The Shapes We Make

by Mary Timony Band

supported by
/
  • Immediate download of 10-track album in the high-quality format of your choice (MP3, FLAC, and more), plus unlimited mobile access using the free Bandcamp listening app.

     $7 USD  or more

     

1.
03:00
2.
3.
06:42
4.
5.
04:14
6.
7.
05:20
8.
04:48
9.
06:20
10.
05:41

about

The Shapes We Make, the Mary Timony Band’s debut on Olympia’s Kill Rock Stars, represents the latest stage in the evolution of one of the most important voices in underground music. Flowing from the mystic prog laced veins that have informed her art for the past decade, The Shapes We Make builds upon the stark rebellious austerity of 2005’s Ex Hex and imbues it with warmth and formidable urgency. Equal parts clairvoyance and virtuosity, Mary Timony and the musicians that she surrounds herself with paint in broad strokes a vivid landscape of colorful musical shapes.

Timony’s guitar remains at the forefront and she plays with a confidence and flair reminiscent of the guitar work in her former band Helium. On songs such as “Rockman” and “The New Song”, lush instrumentation and the addition of Chad Molter’s powerful bass playing, have freed Mary of the constraints of a duo, allowing room for her guitar to breathe and drummer Devin Ocampo’s polyrhythmic flair to reach percussive apogee. She conjures epic balladry in the airy, music box like charm of “Windows”, which highlights her unique piano voicing and Ocampo’s precise and syncopated drum work. Mary’s signature vocal stylings and lyrics are present throughout and remain esoteric and charged with rich imagery drawn from a vocabulary steeped in symbolism.

Basic tracks for the The Shapes We Make were recorded by Jay Robbins (Jawbox, Dismemberment Plan) at his Baltimore studio, Magpie Cage, in July of 2006 while additional tracking and overdubs were recorded and produced by Ocampo in the attic studio of Timony’s Washington, DC home. Her home studio provided the freedom and sanctuary that allowed Mary to focus on fully realizing her vision and art. Much more than a gifted crafter of melody, Timony is a talented multi instrumentalist, recording among other things, intricately layered keyboards, banjos, analog synths, viola, the melotron and a vintage Casio PT1. Keep an eye out for the upcoming video for the single “Sharpshooter” created by the awe inspiring art collective, Paper Rad ( HYPERLINK "http://www.paperrad.org" www.paperrad.org).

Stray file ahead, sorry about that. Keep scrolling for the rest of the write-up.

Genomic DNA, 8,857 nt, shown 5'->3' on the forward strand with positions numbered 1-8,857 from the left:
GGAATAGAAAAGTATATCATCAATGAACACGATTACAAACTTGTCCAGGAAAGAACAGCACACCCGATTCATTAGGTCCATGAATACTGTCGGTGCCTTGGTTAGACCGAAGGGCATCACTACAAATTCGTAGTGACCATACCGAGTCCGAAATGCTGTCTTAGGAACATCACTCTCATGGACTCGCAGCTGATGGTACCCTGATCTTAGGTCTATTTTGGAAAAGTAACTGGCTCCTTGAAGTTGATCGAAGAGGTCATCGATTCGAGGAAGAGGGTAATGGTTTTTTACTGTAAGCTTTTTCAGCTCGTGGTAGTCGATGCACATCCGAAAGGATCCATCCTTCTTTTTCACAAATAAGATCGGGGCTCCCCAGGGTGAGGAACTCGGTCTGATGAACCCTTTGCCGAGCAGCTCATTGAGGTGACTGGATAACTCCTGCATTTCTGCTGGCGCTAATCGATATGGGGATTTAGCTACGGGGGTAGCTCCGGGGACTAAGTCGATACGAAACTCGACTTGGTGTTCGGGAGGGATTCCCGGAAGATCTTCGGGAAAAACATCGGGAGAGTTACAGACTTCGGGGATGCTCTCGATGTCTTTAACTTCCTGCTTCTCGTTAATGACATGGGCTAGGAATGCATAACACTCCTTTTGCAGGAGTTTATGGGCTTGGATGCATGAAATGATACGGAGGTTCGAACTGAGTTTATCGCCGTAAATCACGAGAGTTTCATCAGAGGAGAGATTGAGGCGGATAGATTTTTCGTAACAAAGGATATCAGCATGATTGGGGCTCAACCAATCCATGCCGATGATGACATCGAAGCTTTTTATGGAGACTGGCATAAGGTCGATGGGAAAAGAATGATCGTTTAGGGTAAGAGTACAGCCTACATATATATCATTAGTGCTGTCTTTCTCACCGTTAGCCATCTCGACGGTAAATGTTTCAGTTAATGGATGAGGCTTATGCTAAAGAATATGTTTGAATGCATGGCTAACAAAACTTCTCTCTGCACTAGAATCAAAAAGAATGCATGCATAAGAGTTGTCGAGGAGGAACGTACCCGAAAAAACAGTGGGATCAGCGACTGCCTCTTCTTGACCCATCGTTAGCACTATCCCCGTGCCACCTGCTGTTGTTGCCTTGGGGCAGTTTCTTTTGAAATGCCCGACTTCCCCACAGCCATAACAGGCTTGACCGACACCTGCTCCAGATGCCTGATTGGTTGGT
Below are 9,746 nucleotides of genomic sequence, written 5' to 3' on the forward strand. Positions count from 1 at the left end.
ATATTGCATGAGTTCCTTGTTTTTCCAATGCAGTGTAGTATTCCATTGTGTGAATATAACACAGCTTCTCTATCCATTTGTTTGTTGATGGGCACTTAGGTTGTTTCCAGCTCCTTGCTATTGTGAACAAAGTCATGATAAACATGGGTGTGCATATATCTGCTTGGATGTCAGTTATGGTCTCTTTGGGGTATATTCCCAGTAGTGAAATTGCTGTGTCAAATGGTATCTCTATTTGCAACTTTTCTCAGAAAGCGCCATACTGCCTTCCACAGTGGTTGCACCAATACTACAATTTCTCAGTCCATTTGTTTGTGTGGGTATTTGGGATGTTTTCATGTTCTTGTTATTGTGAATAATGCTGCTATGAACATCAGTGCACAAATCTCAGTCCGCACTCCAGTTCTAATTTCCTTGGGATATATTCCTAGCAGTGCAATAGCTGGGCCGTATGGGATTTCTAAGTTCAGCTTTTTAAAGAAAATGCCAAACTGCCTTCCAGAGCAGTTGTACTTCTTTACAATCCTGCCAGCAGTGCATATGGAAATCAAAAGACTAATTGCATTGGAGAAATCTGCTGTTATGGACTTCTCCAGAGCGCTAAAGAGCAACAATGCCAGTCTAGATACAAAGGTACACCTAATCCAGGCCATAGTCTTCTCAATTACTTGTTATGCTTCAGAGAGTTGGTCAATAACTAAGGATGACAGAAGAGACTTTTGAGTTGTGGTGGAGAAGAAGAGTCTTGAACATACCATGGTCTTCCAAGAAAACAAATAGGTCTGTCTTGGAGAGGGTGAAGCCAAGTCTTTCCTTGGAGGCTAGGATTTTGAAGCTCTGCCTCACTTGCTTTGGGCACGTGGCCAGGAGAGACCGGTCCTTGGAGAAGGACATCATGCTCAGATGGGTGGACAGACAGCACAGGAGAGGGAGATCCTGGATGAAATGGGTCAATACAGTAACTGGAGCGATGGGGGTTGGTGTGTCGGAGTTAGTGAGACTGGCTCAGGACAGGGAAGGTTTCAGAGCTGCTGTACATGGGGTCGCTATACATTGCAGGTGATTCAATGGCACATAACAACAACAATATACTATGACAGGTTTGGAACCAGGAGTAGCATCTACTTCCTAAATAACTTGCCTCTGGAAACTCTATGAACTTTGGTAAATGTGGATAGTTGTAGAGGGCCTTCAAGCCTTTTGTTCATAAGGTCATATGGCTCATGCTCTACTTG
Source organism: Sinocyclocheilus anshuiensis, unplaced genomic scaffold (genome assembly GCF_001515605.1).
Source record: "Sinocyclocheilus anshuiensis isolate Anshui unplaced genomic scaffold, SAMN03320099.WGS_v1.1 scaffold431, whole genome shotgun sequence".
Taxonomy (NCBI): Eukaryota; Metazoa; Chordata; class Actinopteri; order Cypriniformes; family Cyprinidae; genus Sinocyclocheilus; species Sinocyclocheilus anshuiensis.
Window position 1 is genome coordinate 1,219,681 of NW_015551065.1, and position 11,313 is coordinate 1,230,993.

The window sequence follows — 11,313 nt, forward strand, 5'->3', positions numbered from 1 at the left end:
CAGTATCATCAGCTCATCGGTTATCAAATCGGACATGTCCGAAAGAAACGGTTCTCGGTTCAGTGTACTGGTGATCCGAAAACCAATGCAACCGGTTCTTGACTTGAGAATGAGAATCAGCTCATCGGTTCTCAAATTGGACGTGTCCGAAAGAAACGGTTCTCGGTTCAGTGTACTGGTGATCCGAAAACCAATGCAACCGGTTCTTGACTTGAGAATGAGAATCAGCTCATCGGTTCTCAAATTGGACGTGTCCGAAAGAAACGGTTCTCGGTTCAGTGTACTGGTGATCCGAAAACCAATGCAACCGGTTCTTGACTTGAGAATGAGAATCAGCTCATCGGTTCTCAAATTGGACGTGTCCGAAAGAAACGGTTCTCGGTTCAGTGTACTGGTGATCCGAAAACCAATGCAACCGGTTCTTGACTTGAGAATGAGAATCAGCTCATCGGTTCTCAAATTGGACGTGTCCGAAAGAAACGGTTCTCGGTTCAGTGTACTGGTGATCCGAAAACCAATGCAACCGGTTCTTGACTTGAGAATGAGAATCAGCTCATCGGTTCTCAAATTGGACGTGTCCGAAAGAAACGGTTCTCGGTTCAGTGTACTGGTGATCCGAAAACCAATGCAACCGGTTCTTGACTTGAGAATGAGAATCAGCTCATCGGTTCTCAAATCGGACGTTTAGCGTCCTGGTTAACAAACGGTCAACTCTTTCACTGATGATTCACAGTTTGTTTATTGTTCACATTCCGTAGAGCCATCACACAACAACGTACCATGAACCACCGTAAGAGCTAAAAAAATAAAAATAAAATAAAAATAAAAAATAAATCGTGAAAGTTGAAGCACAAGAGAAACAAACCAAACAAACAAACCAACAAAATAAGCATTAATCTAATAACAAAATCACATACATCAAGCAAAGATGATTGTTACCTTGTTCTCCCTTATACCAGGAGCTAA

Mary Timony’s musical foray began when she attended Washington, D.C.’s Duke Ellington School of the Arts, where she studied guitar, upright bass and viola. In 1990 she went on to play guitar in the all-girl Dischord band Autoclave, which culminated with a 10” self-titled record release in 1991. Timony graduated from Boston University with a degree in English literature and in 1992 stepped-up to front the Boston-based indie trio, Helium. The group, characterized by dynamic guitar shifts amidst a wall of distortion and Timony’s seraphic vocals, issued its first EP Pirate Prude on Matador records in 1994, which was followed-up by The Dirt of Luck LP and Superball+ EP in 1995. It was No Guitars and The Magic City (1997) however, that marked Timony’s footsteps into the prog-rock arena and first exhibited her attraction to fanciful imagery.

In 2000 Timony released her debut solo album Mountains and in 2002 The Golden Dove followed--both Matador releases further developing her nonpareil song craft and all things rock and prog. 2005’s Ex Hex, on Lookout! Records proved a return to form as Timony’s guitar once again took presidency over the keyboards featured on for previous solo efforts and forest imagery moved into the aural backdrop. Timony returned to D.C. and recruited Ocampo for his deft drumming and Fugazi’s Brendan Canty for his production talent prior to recording—these distinctions resulted in an overall post-rock aesthetic and a more raw sound.

The Shapes We Make is an amalgamation of Timony’s musical history—listen closely and you can hear Autoclave guitar licks on “Curious Minds”, and “Window” features Timony’s voice in the high-register, Pirate Prude-style. The prog-rock influence is there but the rougher sound of early Helium comes through on the powerful opener “Sharpshooter” proving that Mary Timony is still moving forward and finding new ways to use all she has learned to make great records.

credits

released 08 May 2007

tags

license

all rights reserved

feeds

feeds for this album, this artist